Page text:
Artificial lift is widely used in the shallow water of the Gulf of Mexico, but its use in deepwater (>1,000 ft) is limited. However, most deepwater oil fields ultimately require the artificial lift to maintain the production flow and achieve economic objectives. Planning for an artificial lift in deepwater is critical, as the environment is operationally more difficult and economically more challenging. The following are the main artificial lift methods:

  • Electrical submersible pumping (ESP).

Gas Lift

Configuration of Typical Subsea Gas Lift System
Details of Gas Lift in Downhole

Gas lift (GL) is a predominant artificial lift method used in the offshore environment to date; however, as operators progressively move into deepwater, GL applications become more limited due to higher operating pressures and ESPs applications become more suitable. The selection and determination of the gas lift system depends on:

  • High water cut of the reservoir;
  • Low GOR of the reservoir;
  • etc.

The designs of gas lift for subsea wells have several requirements that are not normally encountered in the designs of traditional gas lift. First, the cost of intervention in a subsea well is considerably higher than for a traditional completion, the subsurface gas lift equipment must be designed with special attention in reliability and longevity. Secondly, the sizing of the port in the operating valve must anticipate production conditions for the life of the well.

The design of gas lift system involves two key parameters: gas lift volume and gas lift pressure. Gas lift volume is the total requirement for the field determined by individual well requirements. Production will increase as a function of lift gas volume until a point of maximum production is reached. Gas lift pressure should be determined carefully since this parameter will influence the system operating pressure, material and equipment specification of the well system.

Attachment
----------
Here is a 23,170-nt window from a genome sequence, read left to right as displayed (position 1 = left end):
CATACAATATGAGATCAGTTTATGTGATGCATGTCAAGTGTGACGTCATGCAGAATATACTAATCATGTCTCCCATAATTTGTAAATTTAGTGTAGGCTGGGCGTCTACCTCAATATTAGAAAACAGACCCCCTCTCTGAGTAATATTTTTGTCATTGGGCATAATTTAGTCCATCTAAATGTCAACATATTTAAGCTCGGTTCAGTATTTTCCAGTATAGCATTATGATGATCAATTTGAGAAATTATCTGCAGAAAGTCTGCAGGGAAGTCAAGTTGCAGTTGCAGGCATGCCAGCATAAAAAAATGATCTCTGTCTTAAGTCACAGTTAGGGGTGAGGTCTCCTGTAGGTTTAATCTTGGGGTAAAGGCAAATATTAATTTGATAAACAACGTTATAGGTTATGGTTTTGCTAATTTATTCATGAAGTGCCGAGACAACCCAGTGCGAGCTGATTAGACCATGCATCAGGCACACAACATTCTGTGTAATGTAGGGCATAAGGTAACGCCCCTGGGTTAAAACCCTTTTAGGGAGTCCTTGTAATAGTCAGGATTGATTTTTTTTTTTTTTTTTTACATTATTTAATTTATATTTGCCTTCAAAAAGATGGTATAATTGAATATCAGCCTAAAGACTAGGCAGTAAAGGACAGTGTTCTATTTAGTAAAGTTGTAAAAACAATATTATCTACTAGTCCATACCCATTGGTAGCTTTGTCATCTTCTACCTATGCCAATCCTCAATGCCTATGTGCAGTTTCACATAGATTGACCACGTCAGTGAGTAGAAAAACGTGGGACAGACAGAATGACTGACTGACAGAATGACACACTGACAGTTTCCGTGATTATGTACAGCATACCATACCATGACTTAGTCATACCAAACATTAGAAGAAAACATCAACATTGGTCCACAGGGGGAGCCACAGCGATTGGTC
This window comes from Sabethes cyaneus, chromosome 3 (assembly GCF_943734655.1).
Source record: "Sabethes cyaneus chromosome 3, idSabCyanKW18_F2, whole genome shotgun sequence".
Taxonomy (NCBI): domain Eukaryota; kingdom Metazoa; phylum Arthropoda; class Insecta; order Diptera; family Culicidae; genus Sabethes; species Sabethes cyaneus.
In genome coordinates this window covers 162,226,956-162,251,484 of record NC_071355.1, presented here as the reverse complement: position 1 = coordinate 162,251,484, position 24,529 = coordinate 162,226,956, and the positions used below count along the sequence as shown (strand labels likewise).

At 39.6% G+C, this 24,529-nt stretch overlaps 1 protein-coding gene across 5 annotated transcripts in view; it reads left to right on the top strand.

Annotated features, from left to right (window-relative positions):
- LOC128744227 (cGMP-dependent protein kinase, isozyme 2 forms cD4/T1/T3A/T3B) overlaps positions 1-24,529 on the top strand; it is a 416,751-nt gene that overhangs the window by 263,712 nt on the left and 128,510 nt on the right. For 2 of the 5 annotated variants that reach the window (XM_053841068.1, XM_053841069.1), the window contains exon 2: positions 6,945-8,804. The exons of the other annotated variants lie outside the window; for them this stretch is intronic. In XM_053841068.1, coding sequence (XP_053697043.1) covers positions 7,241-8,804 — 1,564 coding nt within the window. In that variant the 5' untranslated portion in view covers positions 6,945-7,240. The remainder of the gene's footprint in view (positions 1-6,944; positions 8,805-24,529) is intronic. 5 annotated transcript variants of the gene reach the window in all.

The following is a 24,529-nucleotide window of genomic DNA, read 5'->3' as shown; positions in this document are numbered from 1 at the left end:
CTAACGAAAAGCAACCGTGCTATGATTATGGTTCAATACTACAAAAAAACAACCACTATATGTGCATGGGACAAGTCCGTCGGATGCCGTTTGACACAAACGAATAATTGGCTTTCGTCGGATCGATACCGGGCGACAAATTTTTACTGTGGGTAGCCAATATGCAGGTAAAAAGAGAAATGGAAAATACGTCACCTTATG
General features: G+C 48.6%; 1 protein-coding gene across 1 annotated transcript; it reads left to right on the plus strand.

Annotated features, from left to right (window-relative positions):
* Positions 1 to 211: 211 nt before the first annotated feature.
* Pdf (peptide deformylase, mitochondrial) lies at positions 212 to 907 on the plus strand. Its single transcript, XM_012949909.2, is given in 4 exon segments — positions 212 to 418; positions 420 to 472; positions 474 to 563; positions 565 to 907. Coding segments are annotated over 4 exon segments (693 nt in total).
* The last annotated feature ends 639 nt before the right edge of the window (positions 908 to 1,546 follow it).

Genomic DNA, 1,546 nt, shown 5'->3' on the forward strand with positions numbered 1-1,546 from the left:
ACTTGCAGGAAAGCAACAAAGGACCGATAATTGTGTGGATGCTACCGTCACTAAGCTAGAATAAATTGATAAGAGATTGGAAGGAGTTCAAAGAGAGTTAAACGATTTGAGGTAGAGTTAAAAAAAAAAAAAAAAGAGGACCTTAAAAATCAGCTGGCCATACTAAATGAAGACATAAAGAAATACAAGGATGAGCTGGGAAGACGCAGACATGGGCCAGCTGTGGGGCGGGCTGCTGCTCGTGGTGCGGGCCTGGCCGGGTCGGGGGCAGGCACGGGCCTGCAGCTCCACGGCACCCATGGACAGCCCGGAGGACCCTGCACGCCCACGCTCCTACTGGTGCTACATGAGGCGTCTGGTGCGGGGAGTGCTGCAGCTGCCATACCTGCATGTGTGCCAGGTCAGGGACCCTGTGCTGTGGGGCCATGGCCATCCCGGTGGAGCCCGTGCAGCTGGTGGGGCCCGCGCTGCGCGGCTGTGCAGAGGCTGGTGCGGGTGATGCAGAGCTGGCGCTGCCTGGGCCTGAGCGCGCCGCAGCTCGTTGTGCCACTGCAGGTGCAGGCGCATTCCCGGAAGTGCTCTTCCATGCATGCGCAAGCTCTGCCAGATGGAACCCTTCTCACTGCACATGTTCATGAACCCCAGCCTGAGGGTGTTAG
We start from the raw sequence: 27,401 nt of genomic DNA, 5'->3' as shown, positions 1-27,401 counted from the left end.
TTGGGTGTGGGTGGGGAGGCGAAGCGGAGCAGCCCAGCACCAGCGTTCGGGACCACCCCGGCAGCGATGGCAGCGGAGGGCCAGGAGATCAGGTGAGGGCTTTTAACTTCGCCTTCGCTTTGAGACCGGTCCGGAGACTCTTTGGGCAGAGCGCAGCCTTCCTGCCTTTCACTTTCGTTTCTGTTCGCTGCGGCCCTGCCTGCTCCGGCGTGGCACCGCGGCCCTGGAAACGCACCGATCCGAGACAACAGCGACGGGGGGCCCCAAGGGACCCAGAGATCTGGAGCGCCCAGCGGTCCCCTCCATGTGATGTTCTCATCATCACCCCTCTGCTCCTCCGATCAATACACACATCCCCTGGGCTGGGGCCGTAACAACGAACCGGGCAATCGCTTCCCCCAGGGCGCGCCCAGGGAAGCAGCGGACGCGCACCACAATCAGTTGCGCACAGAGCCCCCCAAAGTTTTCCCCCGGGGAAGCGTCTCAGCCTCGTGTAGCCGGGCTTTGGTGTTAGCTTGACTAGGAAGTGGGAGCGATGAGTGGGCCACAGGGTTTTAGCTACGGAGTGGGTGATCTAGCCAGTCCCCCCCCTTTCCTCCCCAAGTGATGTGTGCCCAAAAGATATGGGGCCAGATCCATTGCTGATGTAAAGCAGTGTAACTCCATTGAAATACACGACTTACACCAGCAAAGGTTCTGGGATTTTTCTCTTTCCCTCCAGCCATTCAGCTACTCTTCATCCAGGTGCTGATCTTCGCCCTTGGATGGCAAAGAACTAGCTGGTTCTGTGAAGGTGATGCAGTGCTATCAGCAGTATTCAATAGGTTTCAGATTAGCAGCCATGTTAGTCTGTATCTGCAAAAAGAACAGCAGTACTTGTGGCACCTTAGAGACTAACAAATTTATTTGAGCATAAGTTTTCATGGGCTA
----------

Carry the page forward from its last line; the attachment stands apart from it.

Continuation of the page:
Subsea Pressure Boosting

Subsea Pressure Boosting Pump

Some reservoirs have sufficient pressure to push the production fluid from the reservoir to the platform without the use of downhole artificial lift. However, due to the reduction of the reservoir pressure after a long time production, or because of ultra-deepwater light-oil and deepwater heavyoil reservoirs having pressure that is near hydrostatic pressure, it is quite difficult to produce the fluids to the sea surface. Subsea boosting reduces or eliminates the backpressure on the wells resulting from the riser hydrostatic head and the riser and flowline pressure drop caused by high viscosity. The pressure increase between the output of the boosting and the backpressure on the well will increase the flow from the well. Components of a subsea boosting station may include:

  • Subsea gas compressor, normally used for gas re-injection into the reservoir for pressure maintenance;
  • Subsea multiphase pump, used for reduce the back-pressure on wellheads thus increase the transport distance;
  • Subsea wet gas compressors, used for gas transportation to remote offshore host facilities or onshore factory;